New Research Sheds Light on Cosmos

Our galaxy has a disc of so-called dark matter that pervades it, a finding that could help unlock direct observation of this strange substance, a new study suggests.

Mooted as a theory 75 years ago but discovered only recently through indirect evidence, dark matter accounts for around 22 percent of the mass of the Universe, scientists believe. An equally enigmatic phenomenon called dark energy accounts for 74 percent, and visible matter only four percent.

Until now, the main theory was that dark matter encircled the Milky Way like a lumpy halo.

But an international team of scientists on Tuesday said that such calculations are based only on the gravitational influence of dark matter alone, and not on the gravitational pull of other stuff, such as the stars and gas.

In a paper published by Britain’s Royal Astronomical Society, the team calculate that if the wider factors are taken into account, a thin but extensive disk of dark matter runs across our galaxy.

“The dark disk only has about half of the density of the dark matter halo, which is why no-one has spotted it before,” said lead researcher Justin Read of the University of Zurich, Switzerland.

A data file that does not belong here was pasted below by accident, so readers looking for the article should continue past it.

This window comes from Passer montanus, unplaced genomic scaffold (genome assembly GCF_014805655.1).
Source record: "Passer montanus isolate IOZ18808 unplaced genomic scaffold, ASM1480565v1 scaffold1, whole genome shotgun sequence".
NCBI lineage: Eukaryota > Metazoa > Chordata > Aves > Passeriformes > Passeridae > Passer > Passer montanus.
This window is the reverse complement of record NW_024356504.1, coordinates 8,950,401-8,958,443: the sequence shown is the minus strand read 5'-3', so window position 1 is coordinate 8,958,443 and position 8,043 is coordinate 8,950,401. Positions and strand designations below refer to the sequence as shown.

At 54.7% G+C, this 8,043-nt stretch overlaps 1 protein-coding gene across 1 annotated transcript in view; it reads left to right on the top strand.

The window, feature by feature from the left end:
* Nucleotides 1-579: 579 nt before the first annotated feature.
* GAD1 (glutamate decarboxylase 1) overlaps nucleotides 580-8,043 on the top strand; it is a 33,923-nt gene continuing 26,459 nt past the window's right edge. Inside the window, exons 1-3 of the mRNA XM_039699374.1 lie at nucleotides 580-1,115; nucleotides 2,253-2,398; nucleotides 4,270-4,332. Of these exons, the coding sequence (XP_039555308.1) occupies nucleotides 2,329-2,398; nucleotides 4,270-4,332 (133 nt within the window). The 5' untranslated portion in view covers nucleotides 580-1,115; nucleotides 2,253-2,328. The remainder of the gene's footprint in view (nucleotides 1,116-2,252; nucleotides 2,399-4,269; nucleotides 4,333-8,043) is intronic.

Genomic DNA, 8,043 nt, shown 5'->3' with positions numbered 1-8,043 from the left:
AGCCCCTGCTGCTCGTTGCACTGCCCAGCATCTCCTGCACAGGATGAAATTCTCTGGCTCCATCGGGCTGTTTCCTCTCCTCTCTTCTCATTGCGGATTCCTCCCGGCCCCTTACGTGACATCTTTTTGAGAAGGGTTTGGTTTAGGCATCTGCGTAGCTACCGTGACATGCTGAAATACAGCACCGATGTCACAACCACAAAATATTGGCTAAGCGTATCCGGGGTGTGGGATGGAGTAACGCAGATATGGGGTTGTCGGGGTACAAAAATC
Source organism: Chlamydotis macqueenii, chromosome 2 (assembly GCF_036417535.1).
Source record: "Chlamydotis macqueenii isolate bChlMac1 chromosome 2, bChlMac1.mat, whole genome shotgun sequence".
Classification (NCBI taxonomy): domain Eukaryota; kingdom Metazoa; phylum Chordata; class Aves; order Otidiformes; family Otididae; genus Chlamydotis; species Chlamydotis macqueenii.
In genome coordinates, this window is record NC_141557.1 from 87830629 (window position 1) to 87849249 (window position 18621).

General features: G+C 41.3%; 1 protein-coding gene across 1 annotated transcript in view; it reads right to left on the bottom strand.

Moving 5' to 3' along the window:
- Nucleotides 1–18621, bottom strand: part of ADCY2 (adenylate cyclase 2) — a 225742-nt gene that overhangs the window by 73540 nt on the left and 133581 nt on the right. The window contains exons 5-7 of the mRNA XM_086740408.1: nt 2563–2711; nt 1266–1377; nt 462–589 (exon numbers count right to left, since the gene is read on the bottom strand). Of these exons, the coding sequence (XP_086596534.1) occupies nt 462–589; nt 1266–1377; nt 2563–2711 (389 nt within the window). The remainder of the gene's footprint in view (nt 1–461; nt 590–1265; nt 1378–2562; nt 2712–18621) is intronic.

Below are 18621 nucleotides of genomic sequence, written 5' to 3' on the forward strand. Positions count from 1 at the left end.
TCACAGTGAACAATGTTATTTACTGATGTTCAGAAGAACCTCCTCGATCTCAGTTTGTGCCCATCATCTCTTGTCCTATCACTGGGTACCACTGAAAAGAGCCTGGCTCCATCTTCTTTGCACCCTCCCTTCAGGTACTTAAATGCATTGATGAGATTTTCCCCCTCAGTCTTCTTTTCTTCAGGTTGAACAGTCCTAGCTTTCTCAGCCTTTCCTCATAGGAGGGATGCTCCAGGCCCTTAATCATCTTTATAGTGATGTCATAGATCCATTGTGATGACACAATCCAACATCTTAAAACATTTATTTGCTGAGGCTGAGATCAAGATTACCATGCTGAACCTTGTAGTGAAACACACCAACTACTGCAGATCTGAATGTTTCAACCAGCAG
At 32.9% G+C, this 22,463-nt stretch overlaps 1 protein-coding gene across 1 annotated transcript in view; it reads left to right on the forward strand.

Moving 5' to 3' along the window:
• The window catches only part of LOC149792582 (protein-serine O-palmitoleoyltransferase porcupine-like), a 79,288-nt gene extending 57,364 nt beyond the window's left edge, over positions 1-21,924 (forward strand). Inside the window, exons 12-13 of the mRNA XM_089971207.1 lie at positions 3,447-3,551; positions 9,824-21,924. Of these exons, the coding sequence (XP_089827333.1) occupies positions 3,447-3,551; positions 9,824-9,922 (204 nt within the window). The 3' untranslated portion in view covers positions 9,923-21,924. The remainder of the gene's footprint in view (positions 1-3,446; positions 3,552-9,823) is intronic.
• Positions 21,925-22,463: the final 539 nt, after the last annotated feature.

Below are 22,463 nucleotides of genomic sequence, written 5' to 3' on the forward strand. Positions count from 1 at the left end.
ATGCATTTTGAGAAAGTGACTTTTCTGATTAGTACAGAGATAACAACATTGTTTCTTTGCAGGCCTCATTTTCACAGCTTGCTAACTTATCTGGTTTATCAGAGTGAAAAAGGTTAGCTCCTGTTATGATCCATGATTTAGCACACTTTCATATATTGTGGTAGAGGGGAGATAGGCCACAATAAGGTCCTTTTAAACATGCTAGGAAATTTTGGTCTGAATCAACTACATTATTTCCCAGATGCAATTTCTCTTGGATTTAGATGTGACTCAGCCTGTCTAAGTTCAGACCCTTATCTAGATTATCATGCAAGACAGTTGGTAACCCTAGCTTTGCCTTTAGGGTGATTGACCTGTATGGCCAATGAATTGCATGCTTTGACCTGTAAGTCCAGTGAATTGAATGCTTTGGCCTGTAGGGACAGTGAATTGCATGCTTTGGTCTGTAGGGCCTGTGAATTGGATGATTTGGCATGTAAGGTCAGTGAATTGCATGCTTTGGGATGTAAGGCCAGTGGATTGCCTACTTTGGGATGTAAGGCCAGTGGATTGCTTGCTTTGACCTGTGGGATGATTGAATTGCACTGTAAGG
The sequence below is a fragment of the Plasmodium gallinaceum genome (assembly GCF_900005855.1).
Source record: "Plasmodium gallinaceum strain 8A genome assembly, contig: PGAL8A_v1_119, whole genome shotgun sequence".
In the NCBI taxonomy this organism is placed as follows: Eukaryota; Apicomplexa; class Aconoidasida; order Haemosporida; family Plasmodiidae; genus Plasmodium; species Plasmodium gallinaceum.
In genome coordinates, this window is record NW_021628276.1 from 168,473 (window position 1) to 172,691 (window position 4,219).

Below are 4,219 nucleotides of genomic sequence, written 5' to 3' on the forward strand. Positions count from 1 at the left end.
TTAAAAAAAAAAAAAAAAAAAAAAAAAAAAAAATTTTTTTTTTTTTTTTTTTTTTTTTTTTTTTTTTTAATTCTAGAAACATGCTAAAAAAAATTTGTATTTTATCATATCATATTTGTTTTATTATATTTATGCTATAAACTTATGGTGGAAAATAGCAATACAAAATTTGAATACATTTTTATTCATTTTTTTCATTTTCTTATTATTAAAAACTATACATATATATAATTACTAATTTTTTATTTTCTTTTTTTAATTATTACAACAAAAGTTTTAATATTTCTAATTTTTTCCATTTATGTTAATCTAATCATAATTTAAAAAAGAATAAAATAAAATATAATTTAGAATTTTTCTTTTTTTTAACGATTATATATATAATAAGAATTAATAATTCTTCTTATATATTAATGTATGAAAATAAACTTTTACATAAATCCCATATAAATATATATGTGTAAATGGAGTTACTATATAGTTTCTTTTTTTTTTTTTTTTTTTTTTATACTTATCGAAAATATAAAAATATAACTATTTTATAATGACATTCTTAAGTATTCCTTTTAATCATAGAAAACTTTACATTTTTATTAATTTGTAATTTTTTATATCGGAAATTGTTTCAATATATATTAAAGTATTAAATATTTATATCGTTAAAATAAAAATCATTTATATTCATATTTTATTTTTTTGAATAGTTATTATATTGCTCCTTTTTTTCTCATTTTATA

“However, despite its low density, if the disk exists, it has dramatic implications for the detection of dark matter.”

The existence of dark matter has been surmised indirectly, through the gravitational pull it exerts on light from distant stars and galaxies. But getting direct confirmation of it has been a headache.

One theory is that dark matter comprises particles. One candidate is called a WIMP, for Weakly Interacting Massive Particle.

Several attempts have been made to spot WIMPs and other candidates for dark matter by placing exotic elements, such as germanium and xenon, as detectors in deep mines.

The idea is if the detector gets hit by a racing interstellar WIMP there will be a flash of light.

None, though, has thrown up anything. But the new work could help the hunt.

The Earth and Sun move at around 220 kilometers per second along a nearly circular orbit relative to the centre of the Milky Way.
As the dark matter halo does not rotate, from our perspective, it feels as if there is a “wind” of dark matter flowing towards us at great speed.

In contrast, the dark matter disk moves slower than the halo.

It co-rotates with the Earth, with the result that its WIMPs are a lot slower when they hit our planet.

This could be a boon, because slow-moving WIMPs – or whatever particle comprises dark matter – are likelier to cause a flash than fast-moving ones when the next generation of detectors comes on line.

Current detectors are unable to distinguish the slowcoaches from other background “noise”.

If this hypothesis is right, dark matter could be directly detected “in the very near future,” the RAS said in a press release.
Another avenue of exploration has been thrown up by the Large Hadron Collider (LHC) which began operations last Wednesday near Geneva.

Physicists hope that the LHC may show up novel subatomic particles, including so-called symmetric particles, when it smashes protons together at top speed from next year.

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